9. Runway27.com Says:

    Nice Post, No is a very powerful word and as a Captain I know it actually is heard. Kind of cool.

  10. Great perspective, Chris. The temperament that comes through your writing makes me feel safe when I fly, and more importantly, when my wife flies internationally virtually every month. I know that there’re exceptions, but I’d like to think that all Captains (and first officers) are cut from the same cloth as you. Your humor and perspective are a bonus! Thanks for continuing to share.

  11. Jason Clark Says:

    As a veteran Greyhound long haul bus driver I know exactly what you mean. Great essay.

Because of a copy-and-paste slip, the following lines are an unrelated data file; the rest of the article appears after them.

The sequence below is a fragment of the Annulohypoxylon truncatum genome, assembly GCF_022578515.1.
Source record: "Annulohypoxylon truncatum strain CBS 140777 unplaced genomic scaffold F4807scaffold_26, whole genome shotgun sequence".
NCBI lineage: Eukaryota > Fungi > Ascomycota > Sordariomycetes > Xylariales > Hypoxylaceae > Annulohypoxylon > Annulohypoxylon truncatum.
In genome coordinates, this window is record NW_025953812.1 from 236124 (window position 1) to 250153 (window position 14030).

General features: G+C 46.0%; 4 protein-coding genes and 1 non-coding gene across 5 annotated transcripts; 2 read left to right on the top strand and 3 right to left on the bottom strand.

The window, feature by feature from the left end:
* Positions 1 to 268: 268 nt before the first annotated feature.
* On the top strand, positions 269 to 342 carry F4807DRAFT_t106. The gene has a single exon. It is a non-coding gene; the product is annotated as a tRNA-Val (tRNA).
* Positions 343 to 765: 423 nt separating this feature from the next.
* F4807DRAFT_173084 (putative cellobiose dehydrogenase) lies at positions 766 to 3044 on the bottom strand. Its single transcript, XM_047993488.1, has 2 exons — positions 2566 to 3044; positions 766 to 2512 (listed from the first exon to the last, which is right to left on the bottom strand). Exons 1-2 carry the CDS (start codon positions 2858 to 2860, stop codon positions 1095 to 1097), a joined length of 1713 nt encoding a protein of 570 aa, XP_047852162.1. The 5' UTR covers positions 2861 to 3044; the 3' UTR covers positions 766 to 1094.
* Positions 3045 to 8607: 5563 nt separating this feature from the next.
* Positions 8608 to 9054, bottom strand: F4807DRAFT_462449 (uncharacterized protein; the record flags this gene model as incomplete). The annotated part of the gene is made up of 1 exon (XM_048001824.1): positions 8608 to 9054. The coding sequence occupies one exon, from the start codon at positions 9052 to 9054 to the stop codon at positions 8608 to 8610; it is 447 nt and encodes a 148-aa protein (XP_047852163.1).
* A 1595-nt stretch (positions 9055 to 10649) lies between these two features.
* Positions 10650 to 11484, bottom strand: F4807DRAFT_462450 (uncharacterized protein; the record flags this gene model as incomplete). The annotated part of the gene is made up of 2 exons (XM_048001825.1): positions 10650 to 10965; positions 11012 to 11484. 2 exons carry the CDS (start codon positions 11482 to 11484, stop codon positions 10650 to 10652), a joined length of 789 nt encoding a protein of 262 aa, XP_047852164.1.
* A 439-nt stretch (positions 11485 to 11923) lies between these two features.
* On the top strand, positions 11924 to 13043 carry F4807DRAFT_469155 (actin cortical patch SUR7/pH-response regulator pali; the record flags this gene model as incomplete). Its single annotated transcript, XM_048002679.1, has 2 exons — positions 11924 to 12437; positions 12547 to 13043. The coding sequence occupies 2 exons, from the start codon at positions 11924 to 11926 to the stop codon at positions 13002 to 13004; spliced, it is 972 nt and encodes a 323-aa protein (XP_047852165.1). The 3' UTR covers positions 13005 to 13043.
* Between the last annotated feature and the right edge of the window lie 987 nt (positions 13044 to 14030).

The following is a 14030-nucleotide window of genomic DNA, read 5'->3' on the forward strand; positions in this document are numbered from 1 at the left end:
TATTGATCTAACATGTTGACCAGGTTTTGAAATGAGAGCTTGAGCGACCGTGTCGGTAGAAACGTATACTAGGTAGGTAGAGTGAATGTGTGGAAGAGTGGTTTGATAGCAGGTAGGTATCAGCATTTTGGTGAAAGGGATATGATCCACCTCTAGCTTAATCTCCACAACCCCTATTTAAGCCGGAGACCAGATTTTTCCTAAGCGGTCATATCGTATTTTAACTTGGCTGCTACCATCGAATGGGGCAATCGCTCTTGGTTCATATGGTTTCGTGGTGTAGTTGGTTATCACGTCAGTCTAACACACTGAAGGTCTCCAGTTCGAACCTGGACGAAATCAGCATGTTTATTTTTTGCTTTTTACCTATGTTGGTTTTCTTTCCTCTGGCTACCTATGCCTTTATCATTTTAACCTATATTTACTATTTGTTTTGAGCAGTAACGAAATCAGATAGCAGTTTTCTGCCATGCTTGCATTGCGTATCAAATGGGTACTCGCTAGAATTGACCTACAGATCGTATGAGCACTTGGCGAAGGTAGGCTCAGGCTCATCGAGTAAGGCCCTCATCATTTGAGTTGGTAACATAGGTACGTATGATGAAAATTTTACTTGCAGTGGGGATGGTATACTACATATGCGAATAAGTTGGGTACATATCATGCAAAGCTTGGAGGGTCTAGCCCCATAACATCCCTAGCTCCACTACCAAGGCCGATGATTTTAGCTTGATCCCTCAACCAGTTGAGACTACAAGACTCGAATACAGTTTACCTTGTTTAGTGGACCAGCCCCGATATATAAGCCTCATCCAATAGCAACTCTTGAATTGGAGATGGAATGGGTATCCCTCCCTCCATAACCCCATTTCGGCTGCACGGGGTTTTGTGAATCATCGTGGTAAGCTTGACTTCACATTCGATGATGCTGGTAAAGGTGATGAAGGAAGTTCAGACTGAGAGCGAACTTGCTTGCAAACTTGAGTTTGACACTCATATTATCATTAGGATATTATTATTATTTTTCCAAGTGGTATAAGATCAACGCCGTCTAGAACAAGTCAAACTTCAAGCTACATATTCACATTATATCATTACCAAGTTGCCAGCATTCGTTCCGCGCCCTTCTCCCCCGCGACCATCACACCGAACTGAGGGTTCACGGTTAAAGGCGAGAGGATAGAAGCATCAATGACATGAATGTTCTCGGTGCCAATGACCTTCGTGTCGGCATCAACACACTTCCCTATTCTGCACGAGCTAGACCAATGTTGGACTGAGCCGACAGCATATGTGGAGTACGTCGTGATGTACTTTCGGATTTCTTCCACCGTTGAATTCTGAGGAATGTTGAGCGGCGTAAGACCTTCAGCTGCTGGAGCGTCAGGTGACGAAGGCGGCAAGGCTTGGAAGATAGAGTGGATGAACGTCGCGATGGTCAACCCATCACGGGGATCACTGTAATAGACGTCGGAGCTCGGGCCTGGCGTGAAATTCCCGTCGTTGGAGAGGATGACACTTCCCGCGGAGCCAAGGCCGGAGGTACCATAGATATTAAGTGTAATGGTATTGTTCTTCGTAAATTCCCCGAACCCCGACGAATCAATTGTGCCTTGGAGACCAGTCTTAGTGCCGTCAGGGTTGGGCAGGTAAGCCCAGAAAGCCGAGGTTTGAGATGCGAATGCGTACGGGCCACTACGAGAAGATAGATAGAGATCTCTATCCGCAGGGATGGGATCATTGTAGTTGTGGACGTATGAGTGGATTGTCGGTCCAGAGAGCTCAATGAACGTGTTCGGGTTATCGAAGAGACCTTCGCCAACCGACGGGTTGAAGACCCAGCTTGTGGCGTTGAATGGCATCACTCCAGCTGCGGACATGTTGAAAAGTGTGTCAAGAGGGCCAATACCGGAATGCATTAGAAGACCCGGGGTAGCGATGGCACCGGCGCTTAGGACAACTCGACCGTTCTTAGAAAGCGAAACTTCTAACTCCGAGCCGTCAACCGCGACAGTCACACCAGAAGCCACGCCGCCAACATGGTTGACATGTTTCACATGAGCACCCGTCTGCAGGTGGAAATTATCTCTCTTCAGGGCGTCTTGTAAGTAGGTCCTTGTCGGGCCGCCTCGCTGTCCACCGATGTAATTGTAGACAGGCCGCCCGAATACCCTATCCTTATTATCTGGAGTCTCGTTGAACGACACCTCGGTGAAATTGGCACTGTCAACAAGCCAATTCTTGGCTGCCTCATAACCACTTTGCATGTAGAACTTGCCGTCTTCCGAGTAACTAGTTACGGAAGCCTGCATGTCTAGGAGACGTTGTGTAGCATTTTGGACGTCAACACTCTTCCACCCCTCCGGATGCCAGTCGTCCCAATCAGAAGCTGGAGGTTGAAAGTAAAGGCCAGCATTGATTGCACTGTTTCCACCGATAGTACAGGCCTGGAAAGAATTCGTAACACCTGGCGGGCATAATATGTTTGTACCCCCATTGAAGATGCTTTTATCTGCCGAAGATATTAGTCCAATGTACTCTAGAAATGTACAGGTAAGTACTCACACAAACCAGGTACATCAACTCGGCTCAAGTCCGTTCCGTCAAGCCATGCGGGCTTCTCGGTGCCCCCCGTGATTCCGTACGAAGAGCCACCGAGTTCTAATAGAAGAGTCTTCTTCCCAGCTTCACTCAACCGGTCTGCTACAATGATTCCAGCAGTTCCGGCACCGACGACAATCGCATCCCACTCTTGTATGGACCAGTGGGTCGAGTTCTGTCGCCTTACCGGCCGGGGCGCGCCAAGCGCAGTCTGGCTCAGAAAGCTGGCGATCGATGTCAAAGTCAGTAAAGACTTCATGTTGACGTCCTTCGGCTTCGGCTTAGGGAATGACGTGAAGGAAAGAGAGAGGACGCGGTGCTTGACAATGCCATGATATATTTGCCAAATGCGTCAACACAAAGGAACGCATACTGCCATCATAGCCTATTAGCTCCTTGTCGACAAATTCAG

12. William Connor Says:

    Too many “YES’s & NO’s” and all that other ‘stuff’ to think about. When I went to work I put the airplane on, and took it off when I came home. I knew what I needed to know (a/c & wx) and tried to learn a little of the personalities of ALL my crew. The rest always took care of itself. Never had a problem in over 40 years of flying – probably because if something out of the ordinary (emergency to some) happened, to me it was just something to be taken care of, i.e. an alternate procedure! Heck, if I worried as much as some people I know did, I’d never get any sleep! Airline captains, ship captains – wear your vessel!
    Uncle Bill

    • Interesting. But things at 40,000 feet nowadays seem not to just “take care of themselves,” and a lot of people pay a lot of money for pilots to worry at least as much as we do–so they don’t have to.

      I do like wearing the Boeing; fits nicely and looks sharp.